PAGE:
A Mormon Easter Sermon, Again

Very nearly exactly 30 years ago, on the Saturday morning before Easter, April 6, 1985, a sermon, just like those which will begin a half-hour from now, was given during the first session of general conference. Except that it wasn’t “just like” any other sermon given that day–and, I strongly suspect, won’t be like any of those who read this are likely to hear this morning, or through all conference. The sermon I’m talking about is Elder Bruce R. McConkie’s final general conference address, “The Purifying Power of Gethsemane”, given on that Holy Saturday. He’d come from the hospital, where was dying of cancer, to the old Tabernacle to give this sermon; he passed away 13 days later. Whoever may or may not speak this morning, trust me: they will almost certainly not have anything as important, or as appropriate, to say this Eastertide as Elder McConkie did, thirty years ago. I remember watching it, long ago, and it moved me. Though I struggle with McConkie’s influence on the church and his Christian theology and interpretation of scripture, I cannot deny: it moves me still.


  1. “Though I struggle with McConkie’s influence on the church and his Christian theology and interpretation of scripture, I cannot deny: it moves me still.”


  2. Although I surely heard this talk as a toddler (I was two years old when he delivered this sermon), I did not know of it until I was on my mission and a friend shared it with me. The message resonated with me then and it resonates with me now. Thank you for reminding us of this message.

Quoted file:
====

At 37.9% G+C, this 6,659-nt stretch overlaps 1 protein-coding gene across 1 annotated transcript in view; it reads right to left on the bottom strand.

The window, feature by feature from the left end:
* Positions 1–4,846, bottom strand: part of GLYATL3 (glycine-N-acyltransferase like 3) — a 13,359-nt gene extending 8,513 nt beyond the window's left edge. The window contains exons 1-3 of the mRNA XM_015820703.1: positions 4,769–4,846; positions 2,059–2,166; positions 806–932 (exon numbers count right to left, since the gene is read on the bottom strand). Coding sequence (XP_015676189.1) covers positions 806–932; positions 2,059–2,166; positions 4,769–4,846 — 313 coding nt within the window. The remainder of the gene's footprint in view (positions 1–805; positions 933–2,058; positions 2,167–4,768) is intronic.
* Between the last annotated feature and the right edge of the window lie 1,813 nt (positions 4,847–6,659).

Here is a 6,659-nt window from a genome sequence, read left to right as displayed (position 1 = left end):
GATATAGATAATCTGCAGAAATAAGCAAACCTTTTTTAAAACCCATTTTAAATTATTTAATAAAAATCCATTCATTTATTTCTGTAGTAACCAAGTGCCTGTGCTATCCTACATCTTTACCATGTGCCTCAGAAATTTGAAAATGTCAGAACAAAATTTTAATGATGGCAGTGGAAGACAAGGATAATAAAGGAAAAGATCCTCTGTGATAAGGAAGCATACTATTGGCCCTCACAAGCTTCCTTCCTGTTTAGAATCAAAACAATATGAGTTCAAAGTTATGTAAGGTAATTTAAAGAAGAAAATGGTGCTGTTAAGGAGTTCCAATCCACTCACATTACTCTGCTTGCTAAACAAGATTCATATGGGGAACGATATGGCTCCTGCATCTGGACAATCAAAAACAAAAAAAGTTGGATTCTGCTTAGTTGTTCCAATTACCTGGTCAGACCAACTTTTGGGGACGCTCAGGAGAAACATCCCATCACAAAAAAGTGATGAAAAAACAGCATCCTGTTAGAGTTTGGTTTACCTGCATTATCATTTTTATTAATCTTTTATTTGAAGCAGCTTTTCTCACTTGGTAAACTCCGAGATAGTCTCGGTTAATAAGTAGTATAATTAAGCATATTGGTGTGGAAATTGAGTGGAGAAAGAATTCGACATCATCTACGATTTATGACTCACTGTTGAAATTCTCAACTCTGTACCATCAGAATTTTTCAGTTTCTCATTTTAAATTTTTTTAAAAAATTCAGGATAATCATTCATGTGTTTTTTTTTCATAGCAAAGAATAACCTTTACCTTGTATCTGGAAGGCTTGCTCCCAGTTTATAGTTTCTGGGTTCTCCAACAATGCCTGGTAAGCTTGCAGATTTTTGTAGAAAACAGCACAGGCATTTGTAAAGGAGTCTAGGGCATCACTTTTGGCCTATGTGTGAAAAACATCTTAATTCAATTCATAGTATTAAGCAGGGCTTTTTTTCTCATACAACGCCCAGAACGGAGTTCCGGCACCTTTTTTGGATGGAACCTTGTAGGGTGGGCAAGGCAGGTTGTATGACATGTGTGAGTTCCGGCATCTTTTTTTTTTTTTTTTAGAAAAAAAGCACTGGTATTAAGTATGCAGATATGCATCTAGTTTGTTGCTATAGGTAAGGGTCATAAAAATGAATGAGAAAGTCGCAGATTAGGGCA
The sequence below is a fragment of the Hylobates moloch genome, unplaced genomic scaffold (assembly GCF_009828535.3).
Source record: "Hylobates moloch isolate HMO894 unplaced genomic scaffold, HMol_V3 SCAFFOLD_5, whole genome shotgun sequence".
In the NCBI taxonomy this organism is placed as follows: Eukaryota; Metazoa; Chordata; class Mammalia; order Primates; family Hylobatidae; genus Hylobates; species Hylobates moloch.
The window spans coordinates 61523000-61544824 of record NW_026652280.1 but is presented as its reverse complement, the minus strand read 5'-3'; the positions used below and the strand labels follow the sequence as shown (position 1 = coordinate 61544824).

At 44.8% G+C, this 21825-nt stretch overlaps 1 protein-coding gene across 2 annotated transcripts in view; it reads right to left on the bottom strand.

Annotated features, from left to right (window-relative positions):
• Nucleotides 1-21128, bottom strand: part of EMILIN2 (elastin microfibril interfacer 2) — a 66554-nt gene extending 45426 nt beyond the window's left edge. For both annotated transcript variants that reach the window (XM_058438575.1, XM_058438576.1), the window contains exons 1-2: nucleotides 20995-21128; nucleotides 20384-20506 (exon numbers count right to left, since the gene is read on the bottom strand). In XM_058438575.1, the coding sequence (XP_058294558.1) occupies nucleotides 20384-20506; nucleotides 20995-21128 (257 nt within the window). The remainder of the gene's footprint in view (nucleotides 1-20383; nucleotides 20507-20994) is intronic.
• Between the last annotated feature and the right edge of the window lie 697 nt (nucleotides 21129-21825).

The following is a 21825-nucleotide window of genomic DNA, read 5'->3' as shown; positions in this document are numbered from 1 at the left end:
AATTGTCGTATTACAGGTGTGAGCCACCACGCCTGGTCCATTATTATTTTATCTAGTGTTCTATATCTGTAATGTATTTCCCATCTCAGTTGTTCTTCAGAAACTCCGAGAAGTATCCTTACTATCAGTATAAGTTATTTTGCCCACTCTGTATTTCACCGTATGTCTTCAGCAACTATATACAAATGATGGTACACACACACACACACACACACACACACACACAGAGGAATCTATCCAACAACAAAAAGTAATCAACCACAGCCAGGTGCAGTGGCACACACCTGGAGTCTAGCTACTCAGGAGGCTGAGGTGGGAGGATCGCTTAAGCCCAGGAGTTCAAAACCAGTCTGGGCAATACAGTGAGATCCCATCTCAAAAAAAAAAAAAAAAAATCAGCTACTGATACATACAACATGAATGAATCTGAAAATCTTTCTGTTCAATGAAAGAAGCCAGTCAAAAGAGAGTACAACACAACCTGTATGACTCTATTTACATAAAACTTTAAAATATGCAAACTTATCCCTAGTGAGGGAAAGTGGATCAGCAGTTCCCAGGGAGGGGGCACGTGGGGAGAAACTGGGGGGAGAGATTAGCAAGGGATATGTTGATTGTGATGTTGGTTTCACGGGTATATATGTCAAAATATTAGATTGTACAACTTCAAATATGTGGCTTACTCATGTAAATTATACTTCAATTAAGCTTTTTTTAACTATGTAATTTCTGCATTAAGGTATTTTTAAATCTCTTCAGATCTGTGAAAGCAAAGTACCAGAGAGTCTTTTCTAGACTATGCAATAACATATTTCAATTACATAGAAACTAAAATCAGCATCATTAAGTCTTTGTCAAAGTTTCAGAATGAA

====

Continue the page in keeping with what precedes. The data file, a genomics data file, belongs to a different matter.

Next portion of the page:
3. DeepThink says:

    And then there’s this: His son’s account of how Elder McConkie prepared for that talk, sick as he was.

    His wife recounts: “Dad came into the kitchen and said, “Would you like to hear what I have prepared for general conference?” I was making him a pie, because his appetite had begun to go downhill, and I thought maybe he’d like an apple pie. I had the apples all ready to put in it, and I was rolling up the dough, the oven was on, everything was ready, and he came in and sat down and started to read me his talk and the tears streamed down his face. He didn’t get more than a couple of sentences out and I thought to myself, “You don’t make apple pies when somebody is saying these things to you.” So I sat down, dropped everything, and listened to him. I asked him, “How are you going to be able to get up and read this?” Because there he was, having a hard time saying what he was saying because he was so touched. And he said, “I don’t know, but I’m going to do it.”

    More here: http://rsc.byu.edu/archived/volume-8-number-2-2007/bruce-r-mcconkie-s-final-testimony

  4. Jason K. says:

    Powerful, DeepThink.

  5. So true. I have some of the same difficulties with how we (ab)use BRM quotes at church, but my memories of watching and hearing that talk (I was 11 at the time) stay with me. It convinces me that our real, down to the bone experiences with the atonement is what will really matter to us and to others in the end.

  6. Lady Kerri says:

    I had been driving home from BYU the day this talk was given, so didn’t see it till later. I had seen elder McConkie address at a fireside that January, and was still fairly well swooning. A couple days later, a frien recounted this talk to me, and I was overwhelmed. Especially when he died 3 days later, I was devastated. McConkie was a real, and difficult, hardliner. But his testimony of the Savior continues to resonate with me.

  7. Lady Kerri says:

    Several days later,not 3. Urg.

  8. Mr. Tracy M. says:

    I was in the Tabernacle for this address. It remains one of the most powerful conference experiences I have ever had.